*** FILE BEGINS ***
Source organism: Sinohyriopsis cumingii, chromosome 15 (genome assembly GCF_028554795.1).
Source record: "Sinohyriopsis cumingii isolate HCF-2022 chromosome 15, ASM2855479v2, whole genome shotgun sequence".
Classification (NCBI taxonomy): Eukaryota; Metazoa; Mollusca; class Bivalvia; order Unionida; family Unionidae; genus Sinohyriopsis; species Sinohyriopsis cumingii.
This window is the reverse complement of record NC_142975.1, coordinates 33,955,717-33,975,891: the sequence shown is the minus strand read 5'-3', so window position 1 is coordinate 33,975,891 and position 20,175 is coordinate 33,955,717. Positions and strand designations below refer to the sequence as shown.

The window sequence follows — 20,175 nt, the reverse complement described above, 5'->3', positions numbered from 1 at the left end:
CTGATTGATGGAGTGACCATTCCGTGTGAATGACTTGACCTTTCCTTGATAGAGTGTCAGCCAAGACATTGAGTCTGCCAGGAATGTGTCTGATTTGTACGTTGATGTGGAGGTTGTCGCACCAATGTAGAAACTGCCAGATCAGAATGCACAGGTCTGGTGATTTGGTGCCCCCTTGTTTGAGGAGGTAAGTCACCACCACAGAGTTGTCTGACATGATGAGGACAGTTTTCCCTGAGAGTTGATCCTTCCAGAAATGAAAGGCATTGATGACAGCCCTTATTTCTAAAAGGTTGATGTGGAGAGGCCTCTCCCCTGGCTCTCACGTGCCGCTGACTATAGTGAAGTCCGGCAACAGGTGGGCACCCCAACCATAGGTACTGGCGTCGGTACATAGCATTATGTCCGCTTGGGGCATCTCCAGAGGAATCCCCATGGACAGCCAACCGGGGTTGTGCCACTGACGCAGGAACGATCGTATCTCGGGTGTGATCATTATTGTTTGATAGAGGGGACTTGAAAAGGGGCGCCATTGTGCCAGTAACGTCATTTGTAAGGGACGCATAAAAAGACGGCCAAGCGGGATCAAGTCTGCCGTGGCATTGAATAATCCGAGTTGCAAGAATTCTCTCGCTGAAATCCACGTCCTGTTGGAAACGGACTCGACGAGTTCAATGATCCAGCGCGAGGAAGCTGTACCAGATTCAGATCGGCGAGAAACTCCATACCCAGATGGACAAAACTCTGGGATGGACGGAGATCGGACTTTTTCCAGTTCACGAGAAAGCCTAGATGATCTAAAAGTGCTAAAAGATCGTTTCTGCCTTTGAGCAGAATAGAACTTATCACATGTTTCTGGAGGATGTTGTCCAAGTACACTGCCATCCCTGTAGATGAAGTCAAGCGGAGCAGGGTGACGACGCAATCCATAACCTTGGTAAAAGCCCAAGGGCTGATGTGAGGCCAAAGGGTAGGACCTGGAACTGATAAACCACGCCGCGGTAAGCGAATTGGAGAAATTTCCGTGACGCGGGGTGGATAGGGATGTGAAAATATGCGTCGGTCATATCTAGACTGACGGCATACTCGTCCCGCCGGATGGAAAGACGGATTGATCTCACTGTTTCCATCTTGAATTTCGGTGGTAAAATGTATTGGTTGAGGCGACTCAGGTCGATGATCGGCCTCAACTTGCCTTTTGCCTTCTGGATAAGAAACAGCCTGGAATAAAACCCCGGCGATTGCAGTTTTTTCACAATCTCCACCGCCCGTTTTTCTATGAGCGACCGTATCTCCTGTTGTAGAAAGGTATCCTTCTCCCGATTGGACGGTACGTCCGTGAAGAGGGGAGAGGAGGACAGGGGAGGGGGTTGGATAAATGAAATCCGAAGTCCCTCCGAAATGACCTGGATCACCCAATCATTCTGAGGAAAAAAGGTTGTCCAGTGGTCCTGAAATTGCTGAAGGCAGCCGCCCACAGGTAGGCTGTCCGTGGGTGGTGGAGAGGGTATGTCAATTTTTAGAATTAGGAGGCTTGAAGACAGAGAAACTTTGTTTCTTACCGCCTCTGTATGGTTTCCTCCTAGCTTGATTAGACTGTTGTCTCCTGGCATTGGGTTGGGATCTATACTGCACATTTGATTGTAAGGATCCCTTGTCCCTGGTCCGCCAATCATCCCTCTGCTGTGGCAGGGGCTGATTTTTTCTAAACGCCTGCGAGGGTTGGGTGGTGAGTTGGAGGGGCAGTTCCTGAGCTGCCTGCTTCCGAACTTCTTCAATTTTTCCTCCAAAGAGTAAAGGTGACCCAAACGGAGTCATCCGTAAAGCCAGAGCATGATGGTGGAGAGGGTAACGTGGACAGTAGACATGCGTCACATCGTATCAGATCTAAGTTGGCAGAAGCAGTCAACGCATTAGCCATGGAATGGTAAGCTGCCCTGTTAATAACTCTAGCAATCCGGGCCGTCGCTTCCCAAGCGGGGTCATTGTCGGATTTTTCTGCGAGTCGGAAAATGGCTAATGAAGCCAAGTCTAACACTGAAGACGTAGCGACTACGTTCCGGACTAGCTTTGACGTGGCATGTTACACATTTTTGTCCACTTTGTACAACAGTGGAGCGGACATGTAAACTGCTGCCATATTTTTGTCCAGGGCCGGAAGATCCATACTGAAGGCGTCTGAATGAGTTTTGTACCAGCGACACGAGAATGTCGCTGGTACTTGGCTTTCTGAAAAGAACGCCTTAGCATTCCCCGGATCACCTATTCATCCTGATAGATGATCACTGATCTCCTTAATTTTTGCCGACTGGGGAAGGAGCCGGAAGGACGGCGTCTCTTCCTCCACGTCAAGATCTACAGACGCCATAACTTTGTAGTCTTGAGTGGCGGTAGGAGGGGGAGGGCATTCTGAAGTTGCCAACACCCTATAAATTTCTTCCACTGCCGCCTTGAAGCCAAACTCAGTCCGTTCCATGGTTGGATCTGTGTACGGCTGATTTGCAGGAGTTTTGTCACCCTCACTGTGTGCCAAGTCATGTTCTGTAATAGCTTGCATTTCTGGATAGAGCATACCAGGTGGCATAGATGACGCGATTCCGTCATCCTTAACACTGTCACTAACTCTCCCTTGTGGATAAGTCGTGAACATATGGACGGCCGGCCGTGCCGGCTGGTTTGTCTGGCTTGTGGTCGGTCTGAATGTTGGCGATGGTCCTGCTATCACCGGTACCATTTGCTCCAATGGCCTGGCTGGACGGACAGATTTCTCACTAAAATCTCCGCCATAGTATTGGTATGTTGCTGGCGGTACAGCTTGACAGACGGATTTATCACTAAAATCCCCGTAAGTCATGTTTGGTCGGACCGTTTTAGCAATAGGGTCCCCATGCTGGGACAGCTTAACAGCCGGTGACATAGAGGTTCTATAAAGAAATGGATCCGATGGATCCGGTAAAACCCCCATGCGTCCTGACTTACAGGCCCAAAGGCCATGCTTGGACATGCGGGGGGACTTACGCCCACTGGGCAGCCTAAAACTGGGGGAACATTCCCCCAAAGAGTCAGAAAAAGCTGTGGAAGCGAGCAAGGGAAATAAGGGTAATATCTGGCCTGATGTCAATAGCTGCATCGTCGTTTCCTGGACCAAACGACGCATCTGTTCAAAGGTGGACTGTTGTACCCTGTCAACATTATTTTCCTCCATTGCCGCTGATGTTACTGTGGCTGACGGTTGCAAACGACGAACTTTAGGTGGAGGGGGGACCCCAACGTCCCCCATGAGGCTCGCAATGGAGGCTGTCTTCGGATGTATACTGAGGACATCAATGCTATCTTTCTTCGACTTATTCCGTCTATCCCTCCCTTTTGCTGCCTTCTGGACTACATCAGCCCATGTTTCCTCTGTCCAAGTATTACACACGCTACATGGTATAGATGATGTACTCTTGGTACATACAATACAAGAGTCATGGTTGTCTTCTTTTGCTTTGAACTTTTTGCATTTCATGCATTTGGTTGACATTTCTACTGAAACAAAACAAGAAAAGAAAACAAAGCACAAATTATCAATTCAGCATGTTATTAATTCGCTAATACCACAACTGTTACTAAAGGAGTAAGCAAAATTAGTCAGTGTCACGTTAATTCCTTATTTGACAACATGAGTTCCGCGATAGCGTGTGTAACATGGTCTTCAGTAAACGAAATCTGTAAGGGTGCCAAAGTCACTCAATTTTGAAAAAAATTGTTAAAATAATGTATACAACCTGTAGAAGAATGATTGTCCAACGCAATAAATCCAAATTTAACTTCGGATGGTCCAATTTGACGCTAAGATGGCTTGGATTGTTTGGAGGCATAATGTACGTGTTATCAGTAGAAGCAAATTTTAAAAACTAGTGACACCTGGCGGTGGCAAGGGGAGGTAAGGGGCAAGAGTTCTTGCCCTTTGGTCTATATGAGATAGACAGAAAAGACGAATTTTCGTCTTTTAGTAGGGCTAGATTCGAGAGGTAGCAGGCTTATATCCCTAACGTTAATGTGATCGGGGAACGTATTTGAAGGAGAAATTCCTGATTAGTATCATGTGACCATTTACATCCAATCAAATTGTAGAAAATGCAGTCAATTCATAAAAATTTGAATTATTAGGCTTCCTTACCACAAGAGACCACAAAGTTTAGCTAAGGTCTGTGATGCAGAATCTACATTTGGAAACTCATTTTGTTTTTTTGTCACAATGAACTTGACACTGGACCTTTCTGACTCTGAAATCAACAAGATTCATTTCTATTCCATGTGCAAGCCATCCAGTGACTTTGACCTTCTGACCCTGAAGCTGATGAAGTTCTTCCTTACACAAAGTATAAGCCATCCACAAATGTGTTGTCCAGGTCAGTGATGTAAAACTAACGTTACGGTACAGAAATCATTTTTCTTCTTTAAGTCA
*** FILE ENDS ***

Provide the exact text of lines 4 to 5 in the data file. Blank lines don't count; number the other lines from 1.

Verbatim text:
This window is the reverse complement of record NC_142975.1, coordinates 33,955,717-33,975,891: the sequence shown is the minus strand read 5'-3', so window position 1 is coordinate 33,975,891 and position 20,175 is coordinate 33,955,717. Positions and strand designations below refer to the sequence as shown.

The window sequence follows — 20,175 nt, the reverse complement described above, 5'->3', positions numbered from 1 at the left end: